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SBD/June 9, 2014/Franchises
Sterling Re-Brandishes Threat To Sue NBA After Silver Declines To Rescind Punishments
Published June 9, 2014
ROCHELLE'S FUTURE: In L.A., Rainey & Bresnahan cited sources as saying that Rochelle Sterling decided to sell the team last week in part because of a "novel arrangement that will make her 'owner emeritus' and fund a major foundation to serve the poor, minorities and battered spouses." She would "maintain a significant presence with the franchise, even though she is giving up her 50% stake." The new foundation would "be created and funded by the Clippers organization, with some of the details of the arrangement still to be finalized." She "is expected to become co-executive director of the organization, which does not yet have a name, along with Ballmer" (L.A. TIMES, 6/8). The AP's Tami Abdollah cited sources as saying that terms of the Clippers sale to Ballmer allow for up to 10% of the team -- or $200M -- to "be spun off into a charitable foundation that Shelly Sterling would essentially run." The idea "to allow Shelly to continue some role was floated early on by her attorney, Pierce O'Donnell ... and it was enthusiastically agreed to by the NBA." The NBA "made clear she wouldn't be involved with the basketball franchise" (AP, 6/7). However, Silver last night reiterated that she "will not own any stake in the Clippers and any charitable foundation she starts with profits from the sale will not be associated with the Clippers" (USA TODAY, 6/9).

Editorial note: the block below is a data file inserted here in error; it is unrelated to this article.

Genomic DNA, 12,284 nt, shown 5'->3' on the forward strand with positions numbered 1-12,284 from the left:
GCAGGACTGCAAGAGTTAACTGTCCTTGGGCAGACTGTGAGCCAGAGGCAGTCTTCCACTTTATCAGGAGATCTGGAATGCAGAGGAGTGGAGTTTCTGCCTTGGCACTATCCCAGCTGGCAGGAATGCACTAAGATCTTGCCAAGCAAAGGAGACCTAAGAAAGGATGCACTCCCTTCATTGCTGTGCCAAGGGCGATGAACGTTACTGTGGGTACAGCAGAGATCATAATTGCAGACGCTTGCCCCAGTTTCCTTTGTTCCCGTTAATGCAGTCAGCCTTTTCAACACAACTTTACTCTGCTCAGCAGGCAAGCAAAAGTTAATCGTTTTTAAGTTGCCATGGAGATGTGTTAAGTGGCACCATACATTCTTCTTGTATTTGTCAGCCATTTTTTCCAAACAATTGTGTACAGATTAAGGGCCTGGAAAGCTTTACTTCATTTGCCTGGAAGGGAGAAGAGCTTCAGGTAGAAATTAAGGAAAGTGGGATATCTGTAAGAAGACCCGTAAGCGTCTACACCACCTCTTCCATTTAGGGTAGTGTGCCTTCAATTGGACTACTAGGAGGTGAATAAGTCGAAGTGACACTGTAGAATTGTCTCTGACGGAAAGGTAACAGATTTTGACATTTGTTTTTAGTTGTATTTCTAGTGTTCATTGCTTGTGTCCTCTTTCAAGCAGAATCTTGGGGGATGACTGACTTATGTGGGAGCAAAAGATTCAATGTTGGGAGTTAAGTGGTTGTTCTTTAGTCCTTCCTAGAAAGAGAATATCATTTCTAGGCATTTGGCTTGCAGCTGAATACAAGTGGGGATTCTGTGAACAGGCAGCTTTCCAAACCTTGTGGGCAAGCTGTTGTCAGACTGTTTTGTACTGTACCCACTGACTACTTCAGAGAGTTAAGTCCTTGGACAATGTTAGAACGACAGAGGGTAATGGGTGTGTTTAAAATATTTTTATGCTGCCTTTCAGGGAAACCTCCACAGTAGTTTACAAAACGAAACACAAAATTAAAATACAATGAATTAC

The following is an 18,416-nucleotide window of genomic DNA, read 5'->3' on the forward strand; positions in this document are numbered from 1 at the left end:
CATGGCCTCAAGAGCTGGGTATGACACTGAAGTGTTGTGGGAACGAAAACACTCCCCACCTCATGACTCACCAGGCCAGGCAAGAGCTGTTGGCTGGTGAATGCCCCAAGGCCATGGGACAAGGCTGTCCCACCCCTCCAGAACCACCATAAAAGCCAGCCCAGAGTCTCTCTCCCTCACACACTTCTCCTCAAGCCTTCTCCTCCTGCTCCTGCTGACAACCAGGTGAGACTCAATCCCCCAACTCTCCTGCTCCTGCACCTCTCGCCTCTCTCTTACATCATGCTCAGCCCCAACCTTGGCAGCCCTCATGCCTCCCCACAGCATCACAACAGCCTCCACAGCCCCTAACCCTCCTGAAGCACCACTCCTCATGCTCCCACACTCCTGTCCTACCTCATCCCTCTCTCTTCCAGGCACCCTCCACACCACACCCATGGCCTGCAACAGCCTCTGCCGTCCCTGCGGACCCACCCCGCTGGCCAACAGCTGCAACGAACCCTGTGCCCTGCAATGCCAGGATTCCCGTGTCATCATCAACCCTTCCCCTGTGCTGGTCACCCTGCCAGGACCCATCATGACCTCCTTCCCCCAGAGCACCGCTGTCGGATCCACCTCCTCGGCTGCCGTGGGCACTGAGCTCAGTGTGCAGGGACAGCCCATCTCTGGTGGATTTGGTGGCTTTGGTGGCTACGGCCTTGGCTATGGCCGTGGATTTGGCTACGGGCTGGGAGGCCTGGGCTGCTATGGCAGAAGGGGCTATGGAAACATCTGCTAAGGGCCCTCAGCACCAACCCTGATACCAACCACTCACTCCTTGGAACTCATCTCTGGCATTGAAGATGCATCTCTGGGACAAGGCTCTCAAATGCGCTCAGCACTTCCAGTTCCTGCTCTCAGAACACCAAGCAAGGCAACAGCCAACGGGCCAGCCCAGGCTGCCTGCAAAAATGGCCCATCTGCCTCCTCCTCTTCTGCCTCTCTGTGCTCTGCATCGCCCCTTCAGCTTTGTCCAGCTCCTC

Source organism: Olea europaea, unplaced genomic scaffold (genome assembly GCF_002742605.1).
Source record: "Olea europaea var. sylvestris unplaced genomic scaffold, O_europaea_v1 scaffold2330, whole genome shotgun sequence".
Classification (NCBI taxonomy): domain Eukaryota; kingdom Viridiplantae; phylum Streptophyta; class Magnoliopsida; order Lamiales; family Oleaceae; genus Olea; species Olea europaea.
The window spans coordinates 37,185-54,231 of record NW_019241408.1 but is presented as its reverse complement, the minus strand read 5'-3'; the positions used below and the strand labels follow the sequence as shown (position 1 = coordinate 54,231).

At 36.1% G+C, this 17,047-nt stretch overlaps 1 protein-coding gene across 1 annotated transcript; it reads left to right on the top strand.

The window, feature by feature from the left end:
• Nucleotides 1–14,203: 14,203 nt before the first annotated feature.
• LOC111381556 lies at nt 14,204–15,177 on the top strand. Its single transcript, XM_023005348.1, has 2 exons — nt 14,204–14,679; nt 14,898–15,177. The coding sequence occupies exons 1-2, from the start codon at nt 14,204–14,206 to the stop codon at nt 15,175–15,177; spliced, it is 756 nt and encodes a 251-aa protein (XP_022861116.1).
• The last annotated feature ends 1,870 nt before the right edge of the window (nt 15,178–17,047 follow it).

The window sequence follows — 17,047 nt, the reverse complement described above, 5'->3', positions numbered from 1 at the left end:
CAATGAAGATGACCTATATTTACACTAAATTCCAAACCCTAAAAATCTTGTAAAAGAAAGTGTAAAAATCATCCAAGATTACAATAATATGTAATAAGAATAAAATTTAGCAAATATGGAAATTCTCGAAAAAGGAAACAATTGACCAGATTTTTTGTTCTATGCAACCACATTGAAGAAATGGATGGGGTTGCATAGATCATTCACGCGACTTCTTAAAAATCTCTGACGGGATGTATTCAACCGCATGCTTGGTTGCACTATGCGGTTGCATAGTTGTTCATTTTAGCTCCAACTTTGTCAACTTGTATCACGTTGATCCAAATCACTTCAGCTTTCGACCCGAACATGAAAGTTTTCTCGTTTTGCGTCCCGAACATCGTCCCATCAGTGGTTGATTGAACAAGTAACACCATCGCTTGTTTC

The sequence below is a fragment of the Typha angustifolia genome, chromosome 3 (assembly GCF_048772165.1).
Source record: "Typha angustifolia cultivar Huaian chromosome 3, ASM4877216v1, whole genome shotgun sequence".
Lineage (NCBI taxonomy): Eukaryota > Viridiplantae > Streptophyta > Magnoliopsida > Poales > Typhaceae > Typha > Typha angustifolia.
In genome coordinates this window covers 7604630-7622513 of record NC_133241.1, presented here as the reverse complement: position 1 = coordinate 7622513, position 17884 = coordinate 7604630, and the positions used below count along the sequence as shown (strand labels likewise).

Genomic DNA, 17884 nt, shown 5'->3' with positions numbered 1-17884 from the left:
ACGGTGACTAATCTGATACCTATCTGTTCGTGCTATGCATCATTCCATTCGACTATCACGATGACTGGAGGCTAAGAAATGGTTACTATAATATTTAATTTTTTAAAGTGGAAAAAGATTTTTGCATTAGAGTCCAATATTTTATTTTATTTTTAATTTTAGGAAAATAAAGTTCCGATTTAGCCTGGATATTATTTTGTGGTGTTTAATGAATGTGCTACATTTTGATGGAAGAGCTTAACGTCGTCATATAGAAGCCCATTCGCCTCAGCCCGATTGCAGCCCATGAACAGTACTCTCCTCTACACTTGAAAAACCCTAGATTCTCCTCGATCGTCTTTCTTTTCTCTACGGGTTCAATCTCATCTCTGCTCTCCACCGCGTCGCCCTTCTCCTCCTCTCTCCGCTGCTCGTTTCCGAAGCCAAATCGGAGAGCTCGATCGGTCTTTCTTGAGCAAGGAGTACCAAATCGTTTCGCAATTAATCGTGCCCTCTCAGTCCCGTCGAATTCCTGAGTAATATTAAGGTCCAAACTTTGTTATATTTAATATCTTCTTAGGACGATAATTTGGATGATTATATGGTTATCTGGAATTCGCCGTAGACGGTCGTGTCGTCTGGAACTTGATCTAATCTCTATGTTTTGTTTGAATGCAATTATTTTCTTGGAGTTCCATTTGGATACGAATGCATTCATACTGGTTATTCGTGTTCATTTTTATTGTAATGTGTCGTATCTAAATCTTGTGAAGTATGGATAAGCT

BEHIND THE SALE: Ballmer said that Rochelle Sterling "seemed bittersweet about selling the basketball team but determined to see it go to a worthy successor." In L.A., James Rainey reported Ballmer "was charmed by her fervor for the Clippers." The day after Ballmer originally met with her, Lakers investor Patrick Soon-Shiong "visited the Sterling home." Former NBAer Grant Hill and Ares Management Chair & CEO Tony Ressler "had to wait their turn outside." One of the participants said, "It was like speed dating. I'm sure it was exhilarating to her to have the undivided attention of all these very important people." Those who visited "agreed: Shelly Sterling seemed calm and in control" (L.A. TIMES, 6/8).
AVOIDING A PRECEDENT: In S.F., Bruce Jenkins wrote Silver's "hasty and brilliant strategy was so crucial" because the Sterling issue "never came down to a vote of his fellow owners." They "didn't want to be the executioners, setting a dangerous precedent and opening windows of scrutiny into their own affairs." To say the "least, some of them are very relieved" (S.F. CHRONICLE, 6/8).